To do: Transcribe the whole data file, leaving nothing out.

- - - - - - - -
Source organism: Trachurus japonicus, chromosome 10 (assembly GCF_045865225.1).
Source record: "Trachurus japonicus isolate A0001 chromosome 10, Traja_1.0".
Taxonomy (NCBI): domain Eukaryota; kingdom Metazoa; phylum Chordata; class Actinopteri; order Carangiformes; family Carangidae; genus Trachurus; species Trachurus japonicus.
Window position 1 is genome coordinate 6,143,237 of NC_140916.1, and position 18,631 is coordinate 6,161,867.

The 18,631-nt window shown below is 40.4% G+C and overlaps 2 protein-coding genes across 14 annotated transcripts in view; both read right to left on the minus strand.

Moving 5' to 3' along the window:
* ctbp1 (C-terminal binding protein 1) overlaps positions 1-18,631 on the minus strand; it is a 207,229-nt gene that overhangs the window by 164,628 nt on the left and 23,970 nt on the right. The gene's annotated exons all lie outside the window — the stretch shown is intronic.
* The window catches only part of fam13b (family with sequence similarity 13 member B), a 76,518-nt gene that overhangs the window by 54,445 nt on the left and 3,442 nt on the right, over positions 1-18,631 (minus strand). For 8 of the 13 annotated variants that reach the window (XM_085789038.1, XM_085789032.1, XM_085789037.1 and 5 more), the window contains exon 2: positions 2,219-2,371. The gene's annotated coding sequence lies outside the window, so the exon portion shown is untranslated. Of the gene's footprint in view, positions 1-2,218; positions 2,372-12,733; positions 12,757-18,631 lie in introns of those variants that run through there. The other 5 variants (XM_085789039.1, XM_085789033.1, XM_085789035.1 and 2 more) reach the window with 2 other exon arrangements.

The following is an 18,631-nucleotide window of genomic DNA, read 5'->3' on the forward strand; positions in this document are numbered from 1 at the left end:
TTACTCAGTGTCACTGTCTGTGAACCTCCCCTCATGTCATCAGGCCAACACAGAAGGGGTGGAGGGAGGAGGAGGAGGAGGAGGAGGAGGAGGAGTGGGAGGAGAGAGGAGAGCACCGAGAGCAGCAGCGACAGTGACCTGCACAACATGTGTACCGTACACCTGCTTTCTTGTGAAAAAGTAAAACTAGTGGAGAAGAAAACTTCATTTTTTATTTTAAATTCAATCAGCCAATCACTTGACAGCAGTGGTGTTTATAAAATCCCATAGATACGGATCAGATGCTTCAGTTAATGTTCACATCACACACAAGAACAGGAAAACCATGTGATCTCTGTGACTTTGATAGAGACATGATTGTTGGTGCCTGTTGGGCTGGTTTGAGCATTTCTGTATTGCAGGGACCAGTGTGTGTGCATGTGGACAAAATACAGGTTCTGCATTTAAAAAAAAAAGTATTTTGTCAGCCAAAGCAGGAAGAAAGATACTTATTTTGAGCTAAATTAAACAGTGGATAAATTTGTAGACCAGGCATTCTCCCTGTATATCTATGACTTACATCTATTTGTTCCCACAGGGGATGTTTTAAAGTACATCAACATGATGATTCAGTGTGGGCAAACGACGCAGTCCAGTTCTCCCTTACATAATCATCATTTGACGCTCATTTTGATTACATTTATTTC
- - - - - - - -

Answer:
Source organism: Trachurus japonicus, chromosome 10 (assembly GCF_045865225.1).
Source record: "Trachurus japonicus isolate A0001 chromosome 10, Traja_1.0".
Taxonomy (NCBI): domain Eukaryota; kingdom Metazoa; phylum Chordata; class Actinopteri; order Carangiformes; family Carangidae; genus Trachurus; species Trachurus japonicus.
Window position 1 is genome coordinate 6,143,237 of NC_140916.1, and position 18,631 is coordinate 6,161,867.

The 18,631-nt window shown below is 40.4% G+C and overlaps 2 protein-coding genes across 14 annotated transcripts in view; both read right to left on the minus strand.

Moving 5' to 3' along the window:
* ctbp1 (C-terminal binding protein 1) overlaps positions 1-18,631 on the minus strand; it is a 207,229-nt gene that overhangs the window by 164,628 nt on the left and 23,970 nt on the right. The gene's annotated exons all lie outside the window — the stretch shown is intronic.
* The window catches only part of fam13b (family with sequence similarity 13 member B), a 76,518-nt gene that overhangs the window by 54,445 nt on the left and 3,442 nt on the right, over positions 1-18,631 (minus strand). For 8 of the 13 annotated variants that reach the window (XM_085789038.1, XM_085789032.1, XM_085789037.1 and 5 more), the window contains exon 2: positions 2,219-2,371. The gene's annotated coding sequence lies outside the window, so the exon portion shown is untranslated. Of the gene's footprint in view, positions 1-2,218; positions 2,372-12,733; positions 12,757-18,631 lie in introns of those variants that run through there. The other 5 variants (XM_085789039.1, XM_085789033.1, XM_085789035.1 and 2 more) reach the window with 2 other exon arrangements.

The following is an 18,631-nucleotide window of genomic DNA, read 5'->3' on the forward strand; positions in this document are numbered from 1 at the left end:
TTACTCAGTGTCACTGTCTGTGAACCTCCCCTCATGTCATCAGGCCAACACAGAAGGGGTGGAGGGAGGAGGAGGAGGAGGAGGAGGAGGAGGAGTGGGAGGAGAGAGGAGAGCACCGAGAGCAGCAGCGACAGTGACCTGCACAACATGTGTACCGTACACCTGCTTTCTTGTGAAAAAGTAAAACTAGTGGAGAAGAAAACTTCATTTTTTATTTTAAATTCAATCAGCCAATCACTTGACAGCAGTGGTGTTTATAAAATCCCATAGATACGGATCAGATGCTTCAGTTAATGTTCACATCACACACAAGAACAGGAAAACCATGTGATCTCTGTGACTTTGATAGAGACATGATTGTTGGTGCCTGTTGGGCTGGTTTGAGCATTTCTGTATTGCAGGGACCAGTGTGTGTGCATGTGGACAAAATACAGGTTCTGCATTTAAAAAAAAAAGTATTTTGTCAGCCAAAGCAGGAAGAAAGATACTTATTTTGAGCTAAATTAAACAGTGGATAAATTTGTAGACCAGGCATTCTCCCTGTATATCTATGACTTACATCTATTTGTTCCCACAGGGGATGTTTTAAAGTACATCAACATGATGATTCAGTGTGGGCAAACGACGCAGTCCAGTTCTCCCTTACATAATCATCATTTGACGCTCATTTTGATTACATTTATTTC